“Hope Was Here” by Joan Bauer
Ever since the boss promoted her from bus girl two-and-a-half years ago, Hope has been a waitress. She takes pride in making people happy with good food, as does her aunt Addie, a diner cook extraordinaire. The two of them have been a pair ever since Hope's waitress mother abandoned her as a baby, and now they have come to rural Wisconsin to run the Welcome Stairways café for G.T. Stoop, who is dying of leukemia. But he's not dead yet, as the kindly and great-hearted restaurant owner demonstrates when he decides to run for mayor against the wicked and corrupt Eli Millstone.

  • Newbery Honor Book (2001)

“Rules of the Road” by Joan Bauer
Sixteen-year-old Jenna Boller has the world by the tail. She's just received her driver's license and she loves her job at Gladstone's Shoe Store. Even better, she's been tapped to drive Mrs. Madeline Gladstone, the imposing president of the shoe store chain, from Chicago to Dallas. During the road trip, Jenna educates herself in the ways of big business and dealing with difficult people. She also ruminates about her alcoholic father, her ailing grandmother and her mom and sister waiting at home. She arrives back in Chicago both braver and wiser.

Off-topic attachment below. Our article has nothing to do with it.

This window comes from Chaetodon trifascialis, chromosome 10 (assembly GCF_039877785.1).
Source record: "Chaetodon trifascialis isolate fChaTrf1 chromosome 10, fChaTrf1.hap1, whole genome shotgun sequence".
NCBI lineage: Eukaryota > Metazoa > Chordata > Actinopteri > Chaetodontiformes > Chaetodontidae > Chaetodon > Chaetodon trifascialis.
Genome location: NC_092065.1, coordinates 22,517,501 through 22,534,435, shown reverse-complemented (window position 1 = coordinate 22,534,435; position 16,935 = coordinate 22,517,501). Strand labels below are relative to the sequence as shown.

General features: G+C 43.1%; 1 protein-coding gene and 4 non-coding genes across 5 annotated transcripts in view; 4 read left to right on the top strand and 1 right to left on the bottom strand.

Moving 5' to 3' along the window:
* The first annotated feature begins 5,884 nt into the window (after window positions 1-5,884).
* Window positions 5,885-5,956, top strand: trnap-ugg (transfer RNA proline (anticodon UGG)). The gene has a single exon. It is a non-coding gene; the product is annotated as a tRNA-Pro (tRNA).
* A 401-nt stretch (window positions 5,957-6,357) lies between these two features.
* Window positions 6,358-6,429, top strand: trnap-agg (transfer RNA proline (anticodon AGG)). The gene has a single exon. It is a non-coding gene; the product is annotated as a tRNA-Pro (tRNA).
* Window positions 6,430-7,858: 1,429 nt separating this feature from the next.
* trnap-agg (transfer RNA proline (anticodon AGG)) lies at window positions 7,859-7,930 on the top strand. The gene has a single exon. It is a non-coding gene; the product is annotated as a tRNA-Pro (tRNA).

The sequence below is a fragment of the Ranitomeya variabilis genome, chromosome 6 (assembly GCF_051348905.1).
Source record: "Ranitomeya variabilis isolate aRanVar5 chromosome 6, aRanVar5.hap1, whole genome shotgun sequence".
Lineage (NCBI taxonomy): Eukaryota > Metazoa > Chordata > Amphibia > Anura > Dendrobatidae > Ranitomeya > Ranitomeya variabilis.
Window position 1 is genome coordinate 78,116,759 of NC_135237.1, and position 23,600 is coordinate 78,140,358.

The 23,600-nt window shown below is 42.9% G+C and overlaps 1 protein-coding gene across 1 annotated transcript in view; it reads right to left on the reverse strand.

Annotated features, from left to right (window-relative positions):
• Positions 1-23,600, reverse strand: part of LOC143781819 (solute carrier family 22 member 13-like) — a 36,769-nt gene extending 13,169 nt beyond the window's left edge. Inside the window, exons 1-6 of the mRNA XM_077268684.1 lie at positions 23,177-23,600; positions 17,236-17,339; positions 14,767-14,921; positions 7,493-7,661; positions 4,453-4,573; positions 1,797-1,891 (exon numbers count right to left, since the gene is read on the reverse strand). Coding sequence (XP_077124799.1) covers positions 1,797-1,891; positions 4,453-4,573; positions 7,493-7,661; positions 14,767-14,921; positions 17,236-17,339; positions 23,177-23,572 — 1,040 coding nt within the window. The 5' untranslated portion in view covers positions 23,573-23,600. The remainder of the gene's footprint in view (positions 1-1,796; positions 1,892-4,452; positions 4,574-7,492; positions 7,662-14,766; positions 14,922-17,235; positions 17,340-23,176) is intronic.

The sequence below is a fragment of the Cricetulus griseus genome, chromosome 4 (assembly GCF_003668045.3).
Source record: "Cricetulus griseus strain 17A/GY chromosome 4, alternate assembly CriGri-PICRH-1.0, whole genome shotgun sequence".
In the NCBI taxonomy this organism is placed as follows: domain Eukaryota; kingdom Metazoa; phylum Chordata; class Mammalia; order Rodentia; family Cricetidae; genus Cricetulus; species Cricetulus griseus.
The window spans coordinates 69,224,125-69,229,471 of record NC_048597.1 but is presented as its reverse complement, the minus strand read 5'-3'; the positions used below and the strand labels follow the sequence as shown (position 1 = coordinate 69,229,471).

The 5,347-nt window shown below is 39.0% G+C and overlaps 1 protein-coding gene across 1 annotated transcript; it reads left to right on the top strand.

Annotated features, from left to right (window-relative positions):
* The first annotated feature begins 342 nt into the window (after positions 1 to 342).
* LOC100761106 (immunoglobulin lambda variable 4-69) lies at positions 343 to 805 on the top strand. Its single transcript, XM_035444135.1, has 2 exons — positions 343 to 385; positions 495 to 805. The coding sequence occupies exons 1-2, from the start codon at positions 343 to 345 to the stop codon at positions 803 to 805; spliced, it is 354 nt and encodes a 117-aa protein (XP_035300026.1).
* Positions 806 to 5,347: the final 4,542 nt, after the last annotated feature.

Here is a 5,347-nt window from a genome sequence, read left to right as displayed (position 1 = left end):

• Top young adult books of the last 25 years by the American Library Association; Los Angeles Times Book Prize (1998)

“When Zachary Beaver Came to Town” by Kimberly Willis Holt